If you look at all the tax, immigration, and military information sharing measures that have been going on recently, Japan appears to be buying itself a permanent stake in the U.S. military-government-business hemisphere, a stake that will be completed when/if TPP gets done. Not to say that this is surprising or necessarily so bad, just that the previous government, the DPJ, kind of had the Japanese thinking that they were their own boss. Abe is certainly making it clear to all citizens that this is not the case. Unfortunately for him, the state secrets bill is opposed by 80% of the adult population and even the LDP Secretary General is unsure who will be affected by the new law -- something that news media organizations and their journalists are particularly unhappy about.

9. November -- Backtracking on reforms stimulates law suit
It is no coincidence that our last major event to influence us in 2013 and beyond is again a government-related one. In this case, the Abe government's inaction over the backtracking of Kasumigaseki's bureaucrats on online business reform. As readers may remember, earlier this year, an appeals court found that the Health Ministry ban on the online sales of most OTC drugs was unfair and that online sales should be allowed. This was very welcome news for Rakuten subsidiary, www.kenko.com, which lost a substantial amount of its sales after the OTC drug sales were suspended previously.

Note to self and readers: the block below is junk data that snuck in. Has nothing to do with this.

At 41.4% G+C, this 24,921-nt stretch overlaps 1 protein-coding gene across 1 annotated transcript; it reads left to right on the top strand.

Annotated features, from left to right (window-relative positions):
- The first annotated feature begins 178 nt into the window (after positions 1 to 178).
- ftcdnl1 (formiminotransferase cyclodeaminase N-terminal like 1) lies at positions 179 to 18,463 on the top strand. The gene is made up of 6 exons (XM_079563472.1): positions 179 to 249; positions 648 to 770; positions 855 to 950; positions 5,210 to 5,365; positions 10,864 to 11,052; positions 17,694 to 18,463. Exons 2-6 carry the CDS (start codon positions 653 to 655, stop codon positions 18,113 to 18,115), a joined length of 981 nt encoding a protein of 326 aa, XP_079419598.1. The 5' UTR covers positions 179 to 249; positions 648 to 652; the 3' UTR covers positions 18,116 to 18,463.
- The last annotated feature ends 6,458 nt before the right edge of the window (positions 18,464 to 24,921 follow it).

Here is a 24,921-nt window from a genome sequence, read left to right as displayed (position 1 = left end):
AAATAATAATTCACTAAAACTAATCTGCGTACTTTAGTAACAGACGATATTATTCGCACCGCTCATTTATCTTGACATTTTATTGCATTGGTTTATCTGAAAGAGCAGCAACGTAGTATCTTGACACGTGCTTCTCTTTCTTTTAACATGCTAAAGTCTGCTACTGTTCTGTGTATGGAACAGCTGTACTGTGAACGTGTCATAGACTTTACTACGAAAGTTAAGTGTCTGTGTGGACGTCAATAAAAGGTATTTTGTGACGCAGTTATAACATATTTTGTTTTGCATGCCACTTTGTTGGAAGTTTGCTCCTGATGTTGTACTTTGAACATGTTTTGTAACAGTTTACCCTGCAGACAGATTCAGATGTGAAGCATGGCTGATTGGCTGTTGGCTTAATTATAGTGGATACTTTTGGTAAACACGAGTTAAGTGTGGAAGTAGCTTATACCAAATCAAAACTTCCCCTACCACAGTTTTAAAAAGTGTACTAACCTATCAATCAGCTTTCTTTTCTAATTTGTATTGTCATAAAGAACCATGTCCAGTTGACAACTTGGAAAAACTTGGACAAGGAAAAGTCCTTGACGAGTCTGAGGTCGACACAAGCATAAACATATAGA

Unfortunately the relaxation of the ban didn't last long, as the Health Ministry came to the rescue of pharma's vested interest groups by passing fresh rules banning online sales of drugs. Rakuten's big boss, Hiroshi Mikitani, got really upset about this arrogant treatment of the sector and threatened to withdraw from PM Abe's showcase reforms advisory team. Now, Mikitani's subsidiary, Kenko.com is going to sue the Health Ministry on the basis that its ban is unconstitutional -- which it probably is. What we have here is the old guard versus the new guard: a trend that can only pick up pace as younger entrepreneurs prove to be essential to the nation's financial health, through their ability to improve efficiencies and conduct business abroad and so produce taxes at home.